Never in my life have I ever felt like I do today, or have for the last 6 months. I arrived in Tunisia on December 30, 2010, 16 days prior to Ben Ali’s departure. Prior to the revolution Tunisia was a suffocating place intellectually. Political thoughts were kept to oneself and the media was heavily censored, including some of the tightest controls over the internet in the world.
And then, suddenly, as if out of nowhere, a people rose up. And there was freedom.
This was freedom not in the way that you say you are free in America or in Europe, where it’s a metaphor for the acceptance of the social contract you were born into. But freedom in that now you could go out on the street and yell at the top of your lungs what you thought about anything. Freedom that you could log into facebook and not think you were being monitored. Freedom in that you could write a blog about whatever you wanted and not fear getting kicked out of the country.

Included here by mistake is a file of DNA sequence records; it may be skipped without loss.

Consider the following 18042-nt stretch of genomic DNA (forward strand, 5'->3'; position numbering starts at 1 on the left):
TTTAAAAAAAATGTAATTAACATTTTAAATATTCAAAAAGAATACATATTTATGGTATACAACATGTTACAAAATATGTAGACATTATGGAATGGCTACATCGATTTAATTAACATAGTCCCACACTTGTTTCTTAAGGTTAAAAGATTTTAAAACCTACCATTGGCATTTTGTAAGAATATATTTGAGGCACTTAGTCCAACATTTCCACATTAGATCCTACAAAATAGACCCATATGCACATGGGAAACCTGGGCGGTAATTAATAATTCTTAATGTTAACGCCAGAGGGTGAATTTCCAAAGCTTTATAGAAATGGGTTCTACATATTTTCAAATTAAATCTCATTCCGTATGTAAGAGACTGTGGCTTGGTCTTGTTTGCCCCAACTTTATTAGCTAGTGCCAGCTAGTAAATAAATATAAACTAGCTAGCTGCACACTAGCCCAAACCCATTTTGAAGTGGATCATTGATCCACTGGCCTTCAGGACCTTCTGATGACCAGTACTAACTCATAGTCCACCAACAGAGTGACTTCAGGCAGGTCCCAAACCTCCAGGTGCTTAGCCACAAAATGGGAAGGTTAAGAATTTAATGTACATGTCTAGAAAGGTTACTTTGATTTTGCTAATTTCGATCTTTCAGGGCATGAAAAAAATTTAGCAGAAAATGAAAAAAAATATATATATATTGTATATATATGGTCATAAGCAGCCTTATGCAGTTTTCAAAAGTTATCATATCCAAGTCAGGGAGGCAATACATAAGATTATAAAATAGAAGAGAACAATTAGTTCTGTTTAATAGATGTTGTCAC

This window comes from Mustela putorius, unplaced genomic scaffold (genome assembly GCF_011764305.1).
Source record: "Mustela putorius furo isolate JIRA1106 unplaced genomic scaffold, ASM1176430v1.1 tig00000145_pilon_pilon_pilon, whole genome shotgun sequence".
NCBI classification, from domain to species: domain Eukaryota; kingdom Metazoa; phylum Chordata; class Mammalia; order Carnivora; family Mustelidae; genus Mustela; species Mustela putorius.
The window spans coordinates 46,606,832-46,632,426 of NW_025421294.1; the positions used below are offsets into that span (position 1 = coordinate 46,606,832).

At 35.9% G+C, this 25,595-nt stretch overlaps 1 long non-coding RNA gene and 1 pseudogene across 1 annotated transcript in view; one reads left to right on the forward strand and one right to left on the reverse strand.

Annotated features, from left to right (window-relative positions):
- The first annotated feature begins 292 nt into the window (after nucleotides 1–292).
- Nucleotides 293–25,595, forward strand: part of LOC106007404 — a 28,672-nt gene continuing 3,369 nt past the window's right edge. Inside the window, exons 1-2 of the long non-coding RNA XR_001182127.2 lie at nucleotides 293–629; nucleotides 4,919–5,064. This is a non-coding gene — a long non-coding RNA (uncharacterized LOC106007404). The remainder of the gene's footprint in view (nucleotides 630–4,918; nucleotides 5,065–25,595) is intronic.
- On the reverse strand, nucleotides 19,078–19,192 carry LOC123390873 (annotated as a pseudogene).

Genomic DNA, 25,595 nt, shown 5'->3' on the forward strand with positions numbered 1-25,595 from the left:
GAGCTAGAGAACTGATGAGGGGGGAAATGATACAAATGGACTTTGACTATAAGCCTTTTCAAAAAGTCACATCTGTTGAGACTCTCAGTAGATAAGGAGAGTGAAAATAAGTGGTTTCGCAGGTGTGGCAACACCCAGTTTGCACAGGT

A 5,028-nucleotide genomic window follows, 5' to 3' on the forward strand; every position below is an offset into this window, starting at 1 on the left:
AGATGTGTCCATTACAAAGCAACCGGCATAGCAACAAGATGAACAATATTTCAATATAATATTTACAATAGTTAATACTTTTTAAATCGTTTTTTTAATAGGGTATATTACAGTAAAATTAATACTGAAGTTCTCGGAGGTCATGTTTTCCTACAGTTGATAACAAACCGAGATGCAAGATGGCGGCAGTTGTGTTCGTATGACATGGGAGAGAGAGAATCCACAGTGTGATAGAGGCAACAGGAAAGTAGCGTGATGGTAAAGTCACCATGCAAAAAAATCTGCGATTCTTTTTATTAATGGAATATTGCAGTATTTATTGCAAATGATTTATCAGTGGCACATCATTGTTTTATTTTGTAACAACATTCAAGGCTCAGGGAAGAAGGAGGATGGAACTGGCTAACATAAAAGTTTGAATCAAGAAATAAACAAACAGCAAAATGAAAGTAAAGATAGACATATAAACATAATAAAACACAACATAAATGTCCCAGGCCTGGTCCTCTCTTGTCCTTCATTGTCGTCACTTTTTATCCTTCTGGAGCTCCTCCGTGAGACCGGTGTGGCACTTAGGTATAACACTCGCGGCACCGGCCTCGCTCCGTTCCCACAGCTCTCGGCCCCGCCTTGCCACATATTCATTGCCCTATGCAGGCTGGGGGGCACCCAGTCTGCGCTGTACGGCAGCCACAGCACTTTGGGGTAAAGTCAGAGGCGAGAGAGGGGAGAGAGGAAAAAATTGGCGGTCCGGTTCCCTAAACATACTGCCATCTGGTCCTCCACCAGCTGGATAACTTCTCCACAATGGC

It is that freedom that has compelled me to write here. I am writing to document this moment in history and to think about the joy, the optimism, the contradictions, and the fear borne of this new found freedom. The Tunisian revolution has been an opportunity for an entire society to have a debate (sometimes publicly, sometimes privately) about what society should be. Who has that kind of opportunity in their lifetimes? I certainly haven’t. It’s an opportunity that has raised profound questions about what government should be, the value of democracy and its limitations, the role of religion and the state, and the intersection of development, corruption, and international finance.
Today in Tunisia I feel like a special guest. A guest that has been given the opportunity to see a people make choices that could impact generations and inspire people around the world. Having been given that opportunity, I am writing to document what I see, what I feel, and what I hear and I hope this will give my readers (and myself) a better understanding of the world that we live in and the choices we make as citizens.